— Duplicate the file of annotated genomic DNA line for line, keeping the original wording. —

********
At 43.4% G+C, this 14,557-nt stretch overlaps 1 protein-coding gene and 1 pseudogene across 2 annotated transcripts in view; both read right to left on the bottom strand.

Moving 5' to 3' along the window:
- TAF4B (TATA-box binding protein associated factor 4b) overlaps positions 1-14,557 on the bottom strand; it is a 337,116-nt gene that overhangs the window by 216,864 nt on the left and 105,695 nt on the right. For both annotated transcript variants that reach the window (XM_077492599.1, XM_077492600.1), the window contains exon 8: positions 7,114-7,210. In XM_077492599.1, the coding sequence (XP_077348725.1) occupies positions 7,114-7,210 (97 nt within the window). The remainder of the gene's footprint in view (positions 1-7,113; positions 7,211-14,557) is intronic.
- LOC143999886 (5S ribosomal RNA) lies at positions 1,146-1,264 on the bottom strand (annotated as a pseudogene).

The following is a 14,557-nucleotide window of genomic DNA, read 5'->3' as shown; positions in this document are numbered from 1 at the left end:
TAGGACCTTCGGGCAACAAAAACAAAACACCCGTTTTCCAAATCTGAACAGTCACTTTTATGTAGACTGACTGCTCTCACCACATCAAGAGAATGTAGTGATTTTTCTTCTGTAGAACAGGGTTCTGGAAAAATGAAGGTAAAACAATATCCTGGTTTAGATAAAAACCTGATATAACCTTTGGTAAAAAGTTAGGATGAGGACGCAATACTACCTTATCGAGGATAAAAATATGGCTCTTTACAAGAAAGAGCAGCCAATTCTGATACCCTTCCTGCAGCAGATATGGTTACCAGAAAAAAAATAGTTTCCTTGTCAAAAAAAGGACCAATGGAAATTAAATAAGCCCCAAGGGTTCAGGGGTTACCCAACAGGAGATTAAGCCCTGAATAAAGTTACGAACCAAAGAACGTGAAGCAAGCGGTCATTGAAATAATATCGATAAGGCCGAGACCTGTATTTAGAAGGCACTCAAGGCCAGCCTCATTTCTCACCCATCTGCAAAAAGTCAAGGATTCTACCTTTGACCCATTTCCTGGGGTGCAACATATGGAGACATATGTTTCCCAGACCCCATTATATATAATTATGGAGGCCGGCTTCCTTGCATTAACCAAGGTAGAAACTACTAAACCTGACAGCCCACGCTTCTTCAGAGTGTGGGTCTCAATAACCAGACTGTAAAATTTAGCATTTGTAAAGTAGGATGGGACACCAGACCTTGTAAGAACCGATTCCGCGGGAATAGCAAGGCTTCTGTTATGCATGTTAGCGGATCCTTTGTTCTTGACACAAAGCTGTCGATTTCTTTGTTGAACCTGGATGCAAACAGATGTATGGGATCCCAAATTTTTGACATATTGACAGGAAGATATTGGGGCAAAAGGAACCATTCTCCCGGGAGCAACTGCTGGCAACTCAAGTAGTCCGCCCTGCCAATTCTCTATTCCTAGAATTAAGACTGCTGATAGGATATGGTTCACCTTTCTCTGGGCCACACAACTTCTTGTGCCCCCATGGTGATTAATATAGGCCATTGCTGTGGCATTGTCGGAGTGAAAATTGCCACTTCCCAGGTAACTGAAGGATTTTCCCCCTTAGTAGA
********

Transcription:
At 43.4% G+C, this 14,557-nt stretch overlaps 1 protein-coding gene and 1 pseudogene across 2 annotated transcripts in view; both read right to left on the bottom strand.

Moving 5' to 3' along the window:
- TAF4B (TATA-box binding protein associated factor 4b) overlaps positions 1-14,557 on the bottom strand; it is a 337,116-nt gene that overhangs the window by 216,864 nt on the left and 105,695 nt on the right. For both annotated transcript variants that reach the window (XM_077492599.1, XM_077492600.1), the window contains exon 8: positions 7,114-7,210. In XM_077492599.1, the coding sequence (XP_077348725.1) occupies positions 7,114-7,210 (97 nt within the window). The remainder of the gene's footprint in view (positions 1-7,113; positions 7,211-14,557) is intronic.
- LOC143999886 (5S ribosomal RNA) lies at positions 1,146-1,264 on the bottom strand (annotated as a pseudogene).

The following is a 14,557-nucleotide window of genomic DNA, read 5'->3' as shown; positions in this document are numbered from 1 at the left end:
TAGGACCTTCGGGCAACAAAAACAAAACACCCGTTTTCCAAATCTGAACAGTCACTTTTATGTAGACTGACTGCTCTCACCACATCAAGAGAATGTAGTGATTTTTCTTCTGTAGAACAGGGTTCTGGAAAAATGAAGGTAAAACAATATCCTGGTTTAGATAAAAACCTGATATAACCTTTGGTAAAAAGTTAGGATGAGGACGCAATACTACCTTATCGAGGATAAAAATATGGCTCTTTACAAGAAAGAGCAGCCAATTCTGATACCCTTCCTGCAGCAGATATGGTTACCAGAAAAAAAATAGTTTCCTTGTCAAAAAAAGGACCAATGGAAATTAAATAAGCCCCAAGGGTTCAGGGGTTACCCAACAGGAGATTAAGCCCTGAATAAAGTTACGAACCAAAGAACGTGAAGCAAGCGGTCATTGAAATAATATCGATAAGGCCGAGACCTGTATTTAGAAGGCACTCAAGGCCAGCCTCATTTCTCACCCATCTGCAAAAAGTCAAGGATTCTACCTTTGACCCATTTCCTGGGGTGCAACATATGGAGACATATGTTTCCCAGACCCCATTATATATAATTATGGAGGCCGGCTTCCTTGCATTAACCAAGGTAGAAACTACTAAACCTGACAGCCCACGCTTCTTCAGAGTGTGGGTCTCAATAACCAGACTGTAAAATTTAGCATTTGTAAAGTAGGATGGGACACCAGACCTTGTAAGAACCGATTCCGCGGGAATAGCAAGGCTTCTGTTATGCATGTTAGCGGATCCTTTGTTCTTGACACAAAGCTGTCGATTTCTTTGTTGAACCTGGATGCAAACAGATGTATGGGATCCCAAATTTTTGACATATTGACAGGAAGATATTGGGGCAAAAGGAACCATTCTCCCGGGAGCAACTGCTGGCAACTCAAGTAGTCCGCCCTGCCAATTCTCTATTCCTAGAATTAAGACTGCTGATAGGATATGGTTCACCTTTCTCTGGGCCACACAACTTCTTGTGCCCCCATGGTGATTAATATAGGCCATTGCTGTGGCATTGTCGGAGTGAAAATTGCCACTTCCCAGGTAACTGAAGGATTTTCCCCCTTAGTAGA